Design and engineering of myoglobin-based biocatalysts for controlled radical polymerisations

  • Chao Guo

Student thesis: Doctoral Thesis


Atom transfer radical polymerisation (ATRP) has attracted a lot of attentions since it was invented decades ago. Nowadays, it has been developed into the most efficient approach to synthesise the well-defined polymers. However, like other metal catalysis reactions, the metal contamination in polymer products and environment should be addressed. Our group has successfully applied several metalloenzymes to catalyse ATRP polymerisation. As an alternative solution, it not only greatly reduced the relative contamination, but also offered other potential benefits, such as selectivity. In this presented research project, myoglobin (Mb) has been discovered to catalyse ATRP polymerisations. To continue to liberate the enzyme’s power and increase the degree of control during the polymerisation, an engineering strategy has been designed based on the specific features of Mb. In conventional ATRP, the metal-ligand complex is the catalyst. Different species of metal and their ligands have a significant impact on polymerisation. Inspired by this, the cofactor of Mb could be replaced with a panel of artificial cofactors. By screening these Mb variants on bioATRP, the relationshipbetween metal ions, cofactor base and their performance in polymerisation might be found. This part of fundamental work would be useful to upgrade the current bioATRP system. As an ATRPase, the protein scaffold of Mb is not only a ‘cage’ to hold itscofactor, but also an extra element to introduce regulation and selectivity in polymerisations. During the reaction, the initiation and propagation happen in the active centre wrapped by protein scaffold. Thus, additional modifications on the key residues of the protein scaffold would be possible to create a suitable microenvironment for the initiator to attach and react with the metal centre. Ideally, this approach could improve the efficiency of initiation and propagation, leading to an enhanced degree of control of polymerisation Five Mb variants were identified with ATRPase functionality. Chlorin e6 (Ce6) was more supportive compared to native protoporphyrin as four variants werebased on Ce6 cofactor, including CuCe6-Mb. As a side project, the peroxidaseactivity of Mb variants was also investigated, FeCe6-Mb and MnCe6-Mb werecharacterised to have higher catalytic efficiency on guaiacol and TCP oxidisingreactions in comparison with wild-type Mb. A scoring system was developed for the screening of Mb mutants in bioATRP. As a result, four single mutants were characterised with first order reaction kinetics and improved degree of control of polymerisation. Double mutants and the final triple mutant were screened and some of the effects from single mutant were well maintained in them. As the first project exploring engineering of the biocatalyst in bioATRP, the outcomes essentially achieved the research aim. Modifications on metal centre and its surrounding environment have been shown to be effective in optimising controlled polymerisations. The lessons learned from the current study provided us inspiration to perfect the bioATRP system. It would also bebeneficial for researchers working in other areas of chemical biology, such asmetal-mediated catalysis and radical-mediated modifications on biomolecules.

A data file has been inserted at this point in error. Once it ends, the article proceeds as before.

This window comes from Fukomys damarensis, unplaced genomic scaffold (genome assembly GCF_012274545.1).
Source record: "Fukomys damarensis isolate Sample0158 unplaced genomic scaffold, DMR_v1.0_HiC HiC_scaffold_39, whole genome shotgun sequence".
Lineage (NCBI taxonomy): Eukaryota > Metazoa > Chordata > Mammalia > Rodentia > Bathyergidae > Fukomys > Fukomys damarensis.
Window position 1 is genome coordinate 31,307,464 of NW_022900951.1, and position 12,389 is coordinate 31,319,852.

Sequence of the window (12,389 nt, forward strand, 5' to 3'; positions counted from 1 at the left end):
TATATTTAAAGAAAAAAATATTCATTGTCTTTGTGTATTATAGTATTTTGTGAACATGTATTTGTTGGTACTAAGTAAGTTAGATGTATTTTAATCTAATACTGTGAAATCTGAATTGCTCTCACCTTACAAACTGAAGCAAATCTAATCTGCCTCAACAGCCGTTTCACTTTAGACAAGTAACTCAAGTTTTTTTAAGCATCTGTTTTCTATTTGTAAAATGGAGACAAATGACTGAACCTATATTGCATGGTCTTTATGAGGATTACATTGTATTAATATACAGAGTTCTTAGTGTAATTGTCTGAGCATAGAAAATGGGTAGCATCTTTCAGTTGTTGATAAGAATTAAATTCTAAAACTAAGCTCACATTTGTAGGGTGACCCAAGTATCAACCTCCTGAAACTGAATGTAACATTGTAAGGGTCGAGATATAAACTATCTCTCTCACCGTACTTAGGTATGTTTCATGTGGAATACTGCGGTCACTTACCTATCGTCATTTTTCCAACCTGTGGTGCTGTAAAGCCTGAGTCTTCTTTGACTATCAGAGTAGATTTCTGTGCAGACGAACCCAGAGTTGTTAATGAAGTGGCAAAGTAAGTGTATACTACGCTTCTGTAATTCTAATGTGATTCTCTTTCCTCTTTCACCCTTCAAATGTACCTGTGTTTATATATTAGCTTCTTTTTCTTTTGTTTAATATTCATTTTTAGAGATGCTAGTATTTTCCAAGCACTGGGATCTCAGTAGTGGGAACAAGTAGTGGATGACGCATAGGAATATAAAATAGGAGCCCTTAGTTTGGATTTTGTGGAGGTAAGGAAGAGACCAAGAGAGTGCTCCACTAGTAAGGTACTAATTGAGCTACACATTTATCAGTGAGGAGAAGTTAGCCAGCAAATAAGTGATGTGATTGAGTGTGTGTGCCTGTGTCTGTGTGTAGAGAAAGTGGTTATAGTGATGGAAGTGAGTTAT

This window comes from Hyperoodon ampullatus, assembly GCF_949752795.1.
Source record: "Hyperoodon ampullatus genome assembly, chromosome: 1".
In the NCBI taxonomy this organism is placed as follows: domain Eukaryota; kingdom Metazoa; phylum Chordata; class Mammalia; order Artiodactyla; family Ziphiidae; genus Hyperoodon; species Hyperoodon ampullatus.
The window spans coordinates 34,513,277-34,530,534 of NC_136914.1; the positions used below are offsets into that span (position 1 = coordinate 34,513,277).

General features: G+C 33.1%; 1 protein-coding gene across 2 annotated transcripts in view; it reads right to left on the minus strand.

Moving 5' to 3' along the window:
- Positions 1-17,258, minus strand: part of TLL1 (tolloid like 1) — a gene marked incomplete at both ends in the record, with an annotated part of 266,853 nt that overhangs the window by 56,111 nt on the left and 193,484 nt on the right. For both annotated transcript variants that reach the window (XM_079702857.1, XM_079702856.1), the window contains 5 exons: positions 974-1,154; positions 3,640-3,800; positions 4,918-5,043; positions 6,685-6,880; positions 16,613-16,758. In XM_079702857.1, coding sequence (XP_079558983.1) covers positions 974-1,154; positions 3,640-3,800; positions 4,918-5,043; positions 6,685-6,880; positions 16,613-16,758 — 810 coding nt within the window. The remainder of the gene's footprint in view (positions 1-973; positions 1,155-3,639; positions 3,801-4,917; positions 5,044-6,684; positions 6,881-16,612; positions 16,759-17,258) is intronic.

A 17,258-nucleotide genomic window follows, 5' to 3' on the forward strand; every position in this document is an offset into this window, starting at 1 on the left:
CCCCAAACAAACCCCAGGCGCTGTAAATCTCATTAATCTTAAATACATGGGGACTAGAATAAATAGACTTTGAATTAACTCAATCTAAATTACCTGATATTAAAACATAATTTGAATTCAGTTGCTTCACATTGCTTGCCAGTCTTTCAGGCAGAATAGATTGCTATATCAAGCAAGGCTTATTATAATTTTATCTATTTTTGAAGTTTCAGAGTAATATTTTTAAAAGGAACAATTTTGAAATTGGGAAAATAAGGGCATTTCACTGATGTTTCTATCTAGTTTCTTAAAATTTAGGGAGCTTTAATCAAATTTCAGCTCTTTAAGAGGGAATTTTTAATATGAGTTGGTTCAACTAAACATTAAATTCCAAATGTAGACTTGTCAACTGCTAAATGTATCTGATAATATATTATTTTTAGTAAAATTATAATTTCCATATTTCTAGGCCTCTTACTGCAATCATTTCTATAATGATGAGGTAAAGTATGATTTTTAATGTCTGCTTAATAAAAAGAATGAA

Date of Award27 Jan 2022
Original languageEnglish
Awarding Institution
  • University Of Strathclyde
SponsorsUniversity of Strathclyde
SupervisorNico Bruns (Supervisor) & Peter Cormack (Supervisor)

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